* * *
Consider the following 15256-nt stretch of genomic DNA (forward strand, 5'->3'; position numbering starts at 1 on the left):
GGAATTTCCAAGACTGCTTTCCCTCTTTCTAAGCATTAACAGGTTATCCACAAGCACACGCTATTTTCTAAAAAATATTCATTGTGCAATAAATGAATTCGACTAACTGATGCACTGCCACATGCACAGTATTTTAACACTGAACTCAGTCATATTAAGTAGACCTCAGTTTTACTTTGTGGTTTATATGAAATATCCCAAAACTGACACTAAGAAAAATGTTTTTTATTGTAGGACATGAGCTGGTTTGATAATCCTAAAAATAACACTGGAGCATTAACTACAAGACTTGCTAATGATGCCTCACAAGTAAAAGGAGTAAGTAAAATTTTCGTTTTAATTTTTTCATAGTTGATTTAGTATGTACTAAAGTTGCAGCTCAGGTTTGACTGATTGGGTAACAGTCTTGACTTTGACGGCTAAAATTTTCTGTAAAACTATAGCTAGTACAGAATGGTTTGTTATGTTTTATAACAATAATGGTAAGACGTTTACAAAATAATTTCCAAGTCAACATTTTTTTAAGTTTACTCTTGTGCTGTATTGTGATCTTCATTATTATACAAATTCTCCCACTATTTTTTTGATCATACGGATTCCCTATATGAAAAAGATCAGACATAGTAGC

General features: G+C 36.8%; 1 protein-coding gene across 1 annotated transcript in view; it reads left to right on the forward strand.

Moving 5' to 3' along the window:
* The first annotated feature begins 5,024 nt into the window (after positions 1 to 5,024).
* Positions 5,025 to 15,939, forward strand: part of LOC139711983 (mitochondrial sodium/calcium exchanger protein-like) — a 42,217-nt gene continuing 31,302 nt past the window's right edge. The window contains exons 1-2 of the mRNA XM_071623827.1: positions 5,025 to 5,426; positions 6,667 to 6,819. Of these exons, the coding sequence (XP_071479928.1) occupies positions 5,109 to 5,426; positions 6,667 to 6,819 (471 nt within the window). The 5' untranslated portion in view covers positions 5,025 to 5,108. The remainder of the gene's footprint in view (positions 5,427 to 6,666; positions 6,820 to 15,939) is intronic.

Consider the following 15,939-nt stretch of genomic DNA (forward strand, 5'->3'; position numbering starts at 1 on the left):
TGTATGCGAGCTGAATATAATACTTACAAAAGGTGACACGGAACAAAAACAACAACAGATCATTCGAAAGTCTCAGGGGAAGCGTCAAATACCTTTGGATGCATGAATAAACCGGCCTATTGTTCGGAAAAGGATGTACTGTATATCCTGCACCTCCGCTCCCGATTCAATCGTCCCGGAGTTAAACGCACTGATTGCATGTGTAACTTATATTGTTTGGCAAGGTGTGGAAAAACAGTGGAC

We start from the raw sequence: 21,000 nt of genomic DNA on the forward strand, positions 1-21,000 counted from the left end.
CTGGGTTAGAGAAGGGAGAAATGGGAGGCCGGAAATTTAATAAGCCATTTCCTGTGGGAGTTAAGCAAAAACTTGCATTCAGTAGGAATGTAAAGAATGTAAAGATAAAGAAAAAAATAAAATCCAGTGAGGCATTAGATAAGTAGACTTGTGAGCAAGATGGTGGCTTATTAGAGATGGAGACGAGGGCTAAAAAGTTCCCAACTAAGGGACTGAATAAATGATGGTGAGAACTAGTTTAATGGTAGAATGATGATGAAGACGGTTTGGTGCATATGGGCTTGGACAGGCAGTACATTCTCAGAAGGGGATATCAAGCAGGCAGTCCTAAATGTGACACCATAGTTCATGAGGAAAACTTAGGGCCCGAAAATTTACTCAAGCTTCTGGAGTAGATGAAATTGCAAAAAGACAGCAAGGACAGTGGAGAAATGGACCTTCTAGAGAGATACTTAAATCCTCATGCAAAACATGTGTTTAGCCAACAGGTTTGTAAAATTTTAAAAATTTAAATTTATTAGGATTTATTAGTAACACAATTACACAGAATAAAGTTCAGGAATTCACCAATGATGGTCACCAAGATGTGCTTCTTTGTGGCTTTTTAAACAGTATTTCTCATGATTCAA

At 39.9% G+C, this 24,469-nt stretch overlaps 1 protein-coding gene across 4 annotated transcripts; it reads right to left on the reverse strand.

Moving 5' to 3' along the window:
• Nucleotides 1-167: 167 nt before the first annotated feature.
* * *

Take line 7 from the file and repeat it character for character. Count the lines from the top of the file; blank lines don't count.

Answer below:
Consider the following 15,939-nt stretch of genomic DNA (forward strand, 5'->3'; position numbering starts at 1 on the left):